Its as if whenever someone says that about Christians–in other words, whenever someone is *offended* at what we say and do–we’re automatically in the wrong.  Yes, sometimes we are in the wrong, but this seems more of a knee-jerk reaction than anything else to me.  As one author has said, “the gospel is offensive.  Don’t add any offense to it, but don’t remove any offense that is already there.”

There is one scene in the movie where the narrator takes a cue from Donald Miller’s Blue Like Jazz and sets up a “confession booth” at a gay pride event.  The catch is that those at the event aren’t the ones confessing: Dan himself confesses and apologizes for the wrongs Christians have done to gays and lesbians.  He also apologizes for things he’s done, such as making gay jokes.

It was a novel idea, and it seemed like it got a positive response.  Those watching the movie lauded the act as something incredibly courageous.  I recognize that for some, apologizing comes hard.  Not for everyone, though.  After the event, my wife commented that for her, apologizing would be much, much easier than saying tough, yet loving words that someone might not want to hear.  Why?  The former would most likely gain her the good thoughts of others, whereas the latter might get her rejected. 

I am not saying that it would have been appropriate for Dan to instead get up on a soapbox and read Romans 1.  In that atmosphere, best to leave that one be.  It’s just that I don’t know why everyone acts like moral disapproval, tough words about sin, etc are easy!  Relatively few are going to reject you for doing things like giving out cups of water, saying “Jesus loves you,” and apologizing for past hurts…and those things are all the rage these days.  Not that we shouldn’t do all that, but people like that stuff…they don’t like to hear that the path they have autonomously chosen is the path of destruction and rebellion.  For Christians who want to be well liked (read: most of us), that makes it very tempting to cheer the nice stuff but shun the tough stuff.

I take it that we’re supposed to think that judging and condemning are bad things, and Christians should avoid them.  At one point, Dan chides the church for turning the “gospel of love” into the “gospel of being right.”  Love through your actions and use less words was the not-so-subtle message.  “We’re all out of words,” as one commentator put it.  The ‘ol phrase from St. Francis “preach the gospel at all times; use words when necessary,” was bandied about (incidentally, St. Francis probably never said this.  The guy was an evangelizing, fire-and-brimstone machine.  The American church simply would not tolerate him today.  It is more likely that the quote is a product of a sentimentalized, neutered, postmodern version of St. Francis. ).

The only way this image will improve significantly is if we focus on only grace, at the expense of truth.  As long as Christians stay faithful to the biblical witness and the gospel, the world will continue to think we’re judgmental and all that stuff.  Even if we are completely humble and loving, we can’t stay faithful to Christ and shed that image.  As much as we’d like to forget it, talk of sin, God’s judgment, and condemnation of false beliefs are all over the Bible.  Jesus thought He was right…that kinda comes along with the territory of claiming to be God, and for Christians who faithfully follow Christ, pointing to the “narrow road” also comes with the territory.  Very hard to “Jeffersonize” those things out.  In fact, the gospel doesn’t make sense apart from all that; why would Jesus die a horrendous death on a Roman torture device just to tell us that He loves us and that God has a wonderful plan for our lives?  If there are more ways to God than through Jesus, why did Jesus have to die?  The cross is more than just an example of God’s love; it is an objective cure to an actual spiritual/moral disease called sin.  Take that out and the Christian faith is plain silliness.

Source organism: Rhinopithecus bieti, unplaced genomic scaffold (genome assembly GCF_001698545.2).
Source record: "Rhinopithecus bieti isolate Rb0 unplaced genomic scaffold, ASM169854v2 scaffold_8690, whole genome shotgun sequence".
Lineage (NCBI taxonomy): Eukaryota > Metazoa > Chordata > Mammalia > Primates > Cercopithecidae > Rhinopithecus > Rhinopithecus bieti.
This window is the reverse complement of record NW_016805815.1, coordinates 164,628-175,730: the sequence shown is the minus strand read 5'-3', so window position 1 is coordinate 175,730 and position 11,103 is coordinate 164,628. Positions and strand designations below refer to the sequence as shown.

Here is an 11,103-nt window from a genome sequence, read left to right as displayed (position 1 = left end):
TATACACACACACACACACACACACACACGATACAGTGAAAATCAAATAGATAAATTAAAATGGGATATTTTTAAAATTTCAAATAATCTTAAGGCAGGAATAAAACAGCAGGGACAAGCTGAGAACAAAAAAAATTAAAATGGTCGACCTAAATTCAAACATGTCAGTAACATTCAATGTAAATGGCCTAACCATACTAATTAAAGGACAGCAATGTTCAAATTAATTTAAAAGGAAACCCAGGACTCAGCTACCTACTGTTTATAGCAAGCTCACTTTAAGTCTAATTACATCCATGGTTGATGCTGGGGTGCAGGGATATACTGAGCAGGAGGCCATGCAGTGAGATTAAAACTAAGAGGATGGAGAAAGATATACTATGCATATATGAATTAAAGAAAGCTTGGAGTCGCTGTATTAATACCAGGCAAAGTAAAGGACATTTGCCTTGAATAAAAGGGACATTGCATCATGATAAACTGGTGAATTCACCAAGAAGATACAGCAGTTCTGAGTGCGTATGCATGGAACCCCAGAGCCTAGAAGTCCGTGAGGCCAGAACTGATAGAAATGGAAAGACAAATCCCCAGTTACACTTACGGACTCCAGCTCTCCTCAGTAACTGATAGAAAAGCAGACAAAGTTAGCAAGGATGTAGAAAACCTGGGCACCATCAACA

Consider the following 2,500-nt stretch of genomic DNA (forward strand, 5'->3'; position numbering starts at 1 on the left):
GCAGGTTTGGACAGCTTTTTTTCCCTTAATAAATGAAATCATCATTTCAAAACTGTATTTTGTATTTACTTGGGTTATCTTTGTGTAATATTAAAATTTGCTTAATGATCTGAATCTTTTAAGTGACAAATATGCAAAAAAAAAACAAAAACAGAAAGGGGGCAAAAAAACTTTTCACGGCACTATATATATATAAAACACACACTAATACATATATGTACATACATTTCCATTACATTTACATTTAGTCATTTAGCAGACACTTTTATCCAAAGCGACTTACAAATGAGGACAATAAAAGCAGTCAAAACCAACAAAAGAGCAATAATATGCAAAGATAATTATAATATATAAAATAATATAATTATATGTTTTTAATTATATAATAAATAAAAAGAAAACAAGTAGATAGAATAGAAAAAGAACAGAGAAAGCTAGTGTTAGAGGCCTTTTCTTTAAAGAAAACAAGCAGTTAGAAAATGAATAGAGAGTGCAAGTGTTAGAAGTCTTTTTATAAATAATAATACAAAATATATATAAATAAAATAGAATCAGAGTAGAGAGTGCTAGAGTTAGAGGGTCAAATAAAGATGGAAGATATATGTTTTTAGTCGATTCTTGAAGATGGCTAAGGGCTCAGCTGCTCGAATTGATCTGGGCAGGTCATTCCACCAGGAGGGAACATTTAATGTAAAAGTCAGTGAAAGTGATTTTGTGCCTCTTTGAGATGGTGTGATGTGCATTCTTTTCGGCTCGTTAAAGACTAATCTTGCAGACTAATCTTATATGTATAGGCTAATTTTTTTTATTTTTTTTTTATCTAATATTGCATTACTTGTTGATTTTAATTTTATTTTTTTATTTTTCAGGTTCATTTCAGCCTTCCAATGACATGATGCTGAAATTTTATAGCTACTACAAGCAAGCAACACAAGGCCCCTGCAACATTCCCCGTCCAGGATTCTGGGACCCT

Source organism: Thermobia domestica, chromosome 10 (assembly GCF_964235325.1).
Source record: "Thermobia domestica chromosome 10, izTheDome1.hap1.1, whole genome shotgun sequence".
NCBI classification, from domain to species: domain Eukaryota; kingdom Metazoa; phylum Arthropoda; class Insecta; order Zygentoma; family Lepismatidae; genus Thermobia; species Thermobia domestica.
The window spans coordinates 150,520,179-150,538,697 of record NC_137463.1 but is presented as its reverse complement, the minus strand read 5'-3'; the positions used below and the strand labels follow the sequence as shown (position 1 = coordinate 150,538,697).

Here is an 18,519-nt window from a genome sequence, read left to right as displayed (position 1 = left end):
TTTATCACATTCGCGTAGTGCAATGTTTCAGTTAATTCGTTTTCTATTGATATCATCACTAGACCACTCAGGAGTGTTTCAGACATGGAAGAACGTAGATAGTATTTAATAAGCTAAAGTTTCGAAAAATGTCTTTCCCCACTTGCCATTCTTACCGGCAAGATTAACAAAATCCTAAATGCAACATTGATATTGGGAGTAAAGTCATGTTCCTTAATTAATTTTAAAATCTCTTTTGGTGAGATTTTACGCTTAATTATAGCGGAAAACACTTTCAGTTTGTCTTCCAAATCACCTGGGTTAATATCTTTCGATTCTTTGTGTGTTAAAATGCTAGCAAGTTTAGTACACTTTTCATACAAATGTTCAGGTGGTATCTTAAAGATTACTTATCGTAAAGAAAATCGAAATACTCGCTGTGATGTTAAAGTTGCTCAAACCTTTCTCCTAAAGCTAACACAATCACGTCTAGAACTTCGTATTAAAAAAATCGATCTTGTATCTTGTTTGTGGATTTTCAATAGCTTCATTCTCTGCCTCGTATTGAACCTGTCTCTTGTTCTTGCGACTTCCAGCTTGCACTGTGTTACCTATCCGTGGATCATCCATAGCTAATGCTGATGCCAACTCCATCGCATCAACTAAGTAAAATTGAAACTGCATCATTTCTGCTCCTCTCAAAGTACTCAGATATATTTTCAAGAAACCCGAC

Yes.  We can love better (love sometimes requires tough words to be spoken–ever thought of that?  Anyway); but we should just get used to our image being less than what we desire.  A PR campaign will be the cure that kills the patient.

And on that phrase above: “we’re all out of words.”  Really?  Not even close.  Read the book of Acts.  Actions of service are a large part of that book, but do you know what is an even larger part?  Good ‘ol straightforward proclamation.  I sometimes get tired of saying this: it is not an either/or thing, but a both/and.  The Church has excelled in the past on acts of service and proclamation, and we should continue to excel in both.  The siren call of a better image should not sway us. 

It is natural to want to be well-liked.  But lets not let the tail wag the dog here.

And even though I share Dan’s concern with the polarized nature of political discourse, the one thing that is *not* a solution to that is for Christians to back out of the debates.  Though he never said it verbatim, I get the feeling that he’d be ok with us just packing our bags, getting out of politics, and just doing simple service.  Even if I misread him and he would not advocate that sort of response, I know plenty of Christians who would like nothing more than for us to get out of politics completely. 

At the very least, politics and the discourse that comes along with it is seen as a less spiritual enterprise.